There is no set of criteria that is standard or unique to the hard money lending universe. Most hard money lenders have a niche within which they operate (loan size, property location, property type, etc) and will only consider loans that fall within that niche. However, a general set of loan evaluation criteria follows:
Is the property in the lender's target area or in an area the lender understands? Is it easy to evaluate the property because there are similar properties in the immediate area? Are there issues with respect to access, visibility, fire protection, utilities, etc. Would the lender be comfortable owning and managing a property in that location in the event the borrower defaults and the lender forecloses? Much of the time the lender's assessment of the location is subjective based on past experience.
Being able to determine the current value of the property is, of course, vital. "Current" is the operative word when it comes to value today. What the property was worth two years ago or will be worth once the real estate market rebounds is of no import to a hard money lender today. What will the property sell for tomorrow is the question they are looking to answer. Assistance from appraisers and real estate brokers may be used to aid in determining value or confirming the the in-house opinion.
No hard money lender is equally comfortable with every type of real estate. Each has a bias based on past experience , the current real estate environment and/or advice from other industry professionals. That doesn't mean they won't make a loan on a property type with which they are less familiar. They will just be conservative when they do so - possibly more conservative than another lender who is more familiar with that type of real estate.
How quickly can the property be sold if need be? Would a quick sale achieve a price sufficient to retire the loan in full? How long would the property need to be on the market to maximize the value?
Are there hazardous materials on the property or indications that hazardous materials may be present? This is of particular concern when dealing with older properties or properties where former occupants were likely to have used hazardous materials. A Phase I Environment Site Assessment made need to be ordered to determine the extent of the issues.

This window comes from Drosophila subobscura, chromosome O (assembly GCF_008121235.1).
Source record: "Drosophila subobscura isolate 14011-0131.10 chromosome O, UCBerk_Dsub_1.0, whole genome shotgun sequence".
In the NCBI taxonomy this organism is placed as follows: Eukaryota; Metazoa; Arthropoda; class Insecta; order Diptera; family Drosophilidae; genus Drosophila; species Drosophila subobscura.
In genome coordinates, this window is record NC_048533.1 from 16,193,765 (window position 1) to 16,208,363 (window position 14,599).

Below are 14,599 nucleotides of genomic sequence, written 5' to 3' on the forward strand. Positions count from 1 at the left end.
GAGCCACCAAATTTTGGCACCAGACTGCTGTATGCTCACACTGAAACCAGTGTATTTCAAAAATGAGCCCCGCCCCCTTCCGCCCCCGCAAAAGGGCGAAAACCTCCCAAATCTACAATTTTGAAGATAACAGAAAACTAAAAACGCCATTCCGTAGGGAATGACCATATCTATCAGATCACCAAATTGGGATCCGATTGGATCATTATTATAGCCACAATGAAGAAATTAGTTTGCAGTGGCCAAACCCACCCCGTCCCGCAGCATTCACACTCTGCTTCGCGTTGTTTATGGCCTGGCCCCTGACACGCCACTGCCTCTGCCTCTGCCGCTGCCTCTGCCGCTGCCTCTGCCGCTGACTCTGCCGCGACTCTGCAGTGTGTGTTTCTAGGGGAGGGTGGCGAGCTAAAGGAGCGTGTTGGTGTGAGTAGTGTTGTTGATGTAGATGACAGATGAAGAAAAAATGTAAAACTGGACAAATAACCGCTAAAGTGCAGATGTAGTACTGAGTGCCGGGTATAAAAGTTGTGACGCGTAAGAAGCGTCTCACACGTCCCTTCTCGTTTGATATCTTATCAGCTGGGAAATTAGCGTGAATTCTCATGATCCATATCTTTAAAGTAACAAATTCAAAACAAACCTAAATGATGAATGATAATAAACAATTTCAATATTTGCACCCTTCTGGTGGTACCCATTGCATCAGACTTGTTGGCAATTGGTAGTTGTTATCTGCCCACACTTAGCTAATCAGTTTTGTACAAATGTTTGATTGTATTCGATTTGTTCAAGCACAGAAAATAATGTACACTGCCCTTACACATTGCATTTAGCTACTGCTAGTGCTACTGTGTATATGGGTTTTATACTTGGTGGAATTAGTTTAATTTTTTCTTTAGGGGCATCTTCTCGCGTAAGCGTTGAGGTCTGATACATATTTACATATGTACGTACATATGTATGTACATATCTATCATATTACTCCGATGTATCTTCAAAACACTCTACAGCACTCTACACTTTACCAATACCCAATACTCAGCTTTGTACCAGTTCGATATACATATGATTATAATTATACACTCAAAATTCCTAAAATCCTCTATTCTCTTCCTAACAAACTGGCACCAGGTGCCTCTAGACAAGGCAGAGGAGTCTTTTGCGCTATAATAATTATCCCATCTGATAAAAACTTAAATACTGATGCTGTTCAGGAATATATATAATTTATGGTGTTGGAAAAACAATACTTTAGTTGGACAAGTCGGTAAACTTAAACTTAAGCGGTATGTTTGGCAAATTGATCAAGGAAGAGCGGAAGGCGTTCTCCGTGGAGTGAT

Does the borrower have title clean to the property? Are there liens, easements, use restrictions or other title issues that the lender would find objectionable? All lenders will require a lender's title policy be issued by a credit-worthy title insurance company effective on the closing date.
Does the property generate any income that will be used to service the loan. What is the certainty of that income during the loan term?
Even though hard money lenders focus on the collateral, many are taking a much harder look at the borrower since the real estate bubble burst. Borrowers who are weak financially can still get funded but the amount may less than could be obtained if their financial picture were better.
What is the borrower's net worth in relation to the value of the property and the loan amount requested? Is the borrower too highly leveraged (too much debt relative to the value of his assets)?
How much of the borrowers net worth is in cash or investments that could be readily converted to cash? What is the liquidity in relation to the requested loan amount? If the borrower doesn't have a consistent stream of income, are the cash reserves sufficient to comfortably service the loan?
Does the borrower have sufficient income, either from the property or from external sources, to comfortably service the loan? What is the certainty of that income?
What is the borrower's credit score? Any prior loan defaults? Prior bankruptcy? If the credit history isn't stellar, can the problems be explained to the lender's satisfaction?
Real Estate Investment Experience
How much real estate experience does the borrower have? Does the borrower understand how to deal with unanticipated bumps in the road?
LTV (Loan to Value)
The LTV is probably the most critical of all the criteria. Since the hard money lender is looking to the property as the ultimate source of repayment, he wants a margin of safety and will loan only a percentage of the property value, typically 50-70%, depending on the lender. If the borrower is planning to use some or all of the loan proceeds to improve the property, the lender may consider the ARV (after repair value) in addition to the current value or purchase price.
Because of the uncertainty in today's real estate market, most hard money lenders are not making second mortgages and will require that their loan be a lien in first position. The loan will be secured by deed of trust and recorded to securely establish that position.
Hard money lenders make short-term loans, typically 6 months to 2 years. Terms of longer duration may be possible or extension provisions inserted into the loan documents in certain situations.
The interest rate will vary according to the lender's desired return on investment and on the rate being charged by competing hard money lenders making loans on similar properties.
How does the borrower plan to repay the loan? The hard money lender will want to clearly understand, and have confidence in, the exit strategy.
How well thought out is the repayment plan? What is the likelihood of the plan succeeding? What could occur to derail the plan?
When does the borrower anticipate repaying the loan? How confident is the lender that date can be met? Does the loan maturity date allow for hiccups in timing?
Does the borrower have a backup plan in case Plan A fails?